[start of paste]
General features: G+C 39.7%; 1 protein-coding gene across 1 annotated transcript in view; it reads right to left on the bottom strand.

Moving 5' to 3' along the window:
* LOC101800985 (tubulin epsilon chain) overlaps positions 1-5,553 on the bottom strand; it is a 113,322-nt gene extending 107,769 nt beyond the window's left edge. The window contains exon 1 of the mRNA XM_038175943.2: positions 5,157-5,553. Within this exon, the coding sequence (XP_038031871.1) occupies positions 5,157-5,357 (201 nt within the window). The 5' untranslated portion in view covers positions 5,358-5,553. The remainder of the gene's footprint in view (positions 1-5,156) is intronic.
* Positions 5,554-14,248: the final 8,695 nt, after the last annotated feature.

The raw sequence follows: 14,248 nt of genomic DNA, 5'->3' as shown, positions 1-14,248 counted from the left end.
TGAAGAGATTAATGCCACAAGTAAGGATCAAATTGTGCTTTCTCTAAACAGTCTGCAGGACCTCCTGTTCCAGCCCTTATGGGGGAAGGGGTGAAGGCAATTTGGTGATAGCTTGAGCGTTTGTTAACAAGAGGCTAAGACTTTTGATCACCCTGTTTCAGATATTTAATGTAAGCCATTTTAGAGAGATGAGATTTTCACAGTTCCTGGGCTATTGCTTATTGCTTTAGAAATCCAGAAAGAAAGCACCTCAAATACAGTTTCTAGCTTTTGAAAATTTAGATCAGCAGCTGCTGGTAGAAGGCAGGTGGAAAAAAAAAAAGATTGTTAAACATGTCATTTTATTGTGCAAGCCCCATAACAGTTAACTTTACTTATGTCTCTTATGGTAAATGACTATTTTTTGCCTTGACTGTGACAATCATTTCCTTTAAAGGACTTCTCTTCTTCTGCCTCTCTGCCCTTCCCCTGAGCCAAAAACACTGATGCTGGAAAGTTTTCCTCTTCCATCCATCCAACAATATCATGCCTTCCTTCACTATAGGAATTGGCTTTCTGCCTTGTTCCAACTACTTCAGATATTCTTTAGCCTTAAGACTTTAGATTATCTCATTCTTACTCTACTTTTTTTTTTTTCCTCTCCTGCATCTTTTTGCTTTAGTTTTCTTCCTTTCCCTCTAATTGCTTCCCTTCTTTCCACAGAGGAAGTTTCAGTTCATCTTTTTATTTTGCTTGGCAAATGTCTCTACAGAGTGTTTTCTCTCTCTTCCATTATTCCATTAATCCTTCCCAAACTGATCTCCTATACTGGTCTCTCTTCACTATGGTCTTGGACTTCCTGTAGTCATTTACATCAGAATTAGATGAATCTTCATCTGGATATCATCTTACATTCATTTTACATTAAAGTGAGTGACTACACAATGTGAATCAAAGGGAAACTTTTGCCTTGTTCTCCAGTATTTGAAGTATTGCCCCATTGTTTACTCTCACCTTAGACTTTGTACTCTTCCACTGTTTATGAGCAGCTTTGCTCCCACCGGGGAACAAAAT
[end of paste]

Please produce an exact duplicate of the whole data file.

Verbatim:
General features: G+C 39.7%; 1 protein-coding gene across 1 annotated transcript in view; it reads right to left on the bottom strand.

Moving 5' to 3' along the window:
* LOC101800985 (tubulin epsilon chain) overlaps positions 1-5,553 on the bottom strand; it is a 113,322-nt gene extending 107,769 nt beyond the window's left edge. The window contains exon 1 of the mRNA XM_038175943.2: positions 5,157-5,553. Within this exon, the coding sequence (XP_038031871.1) occupies positions 5,157-5,357 (201 nt within the window). The 5' untranslated portion in view covers positions 5,358-5,553. The remainder of the gene's footprint in view (positions 1-5,156) is intronic.
* Positions 5,554-14,248: the final 8,695 nt, after the last annotated feature.

The raw sequence follows: 14,248 nt of genomic DNA, 5'->3' as shown, positions 1-14,248 counted from the left end.
TGAAGAGATTAATGCCACAAGTAAGGATCAAATTGTGCTTTCTCTAAACAGTCTGCAGGACCTCCTGTTCCAGCCCTTATGGGGGAAGGGGTGAAGGCAATTTGGTGATAGCTTGAGCGTTTGTTAACAAGAGGCTAAGACTTTTGATCACCCTGTTTCAGATATTTAATGTAAGCCATTTTAGAGAGATGAGATTTTCACAGTTCCTGGGCTATTGCTTATTGCTTTAGAAATCCAGAAAGAAAGCACCTCAAATACAGTTTCTAGCTTTTGAAAATTTAGATCAGCAGCTGCTGGTAGAAGGCAGGTGGAAAAAAAAAAAGATTGTTAAACATGTCATTTTATTGTGCAAGCCCCATAACAGTTAACTTTACTTATGTCTCTTATGGTAAATGACTATTTTTTGCCTTGACTGTGACAATCATTTCCTTTAAAGGACTTCTCTTCTTCTGCCTCTCTGCCCTTCCCCTGAGCCAAAAACACTGATGCTGGAAAGTTTTCCTCTTCCATCCATCCAACAATATCATGCCTTCCTTCACTATAGGAATTGGCTTTCTGCCTTGTTCCAACTACTTCAGATATTCTTTAGCCTTAAGACTTTAGATTATCTCATTCTTACTCTACTTTTTTTTTTTTCCTCTCCTGCATCTTTTTGCTTTAGTTTTCTTCCTTTCCCTCTAATTGCTTCCCTTCTTTCCACAGAGGAAGTTTCAGTTCATCTTTTTATTTTGCTTGGCAAATGTCTCTACAGAGTGTTTTCTCTCTCTTCCATTATTCCATTAATCCTTCCCAAACTGATCTCCTATACTGGTCTCTCTTCACTATGGTCTTGGACTTCCTGTAGTCATTTACATCAGAATTAGATGAATCTTCATCTGGATATCATCTTACATTCATTTTACATTAAAGTGAGTGACTACACAATGTGAATCAAAGGGAAACTTTTGCCTTGTTCTCCAGTATTTGAAGTATTGCCCCATTGTTTACTCTCACCTTAGACTTTGTACTCTTCCACTGTTTATGAGCAGCTTTGCTCCCACCGGGGAACAAAAT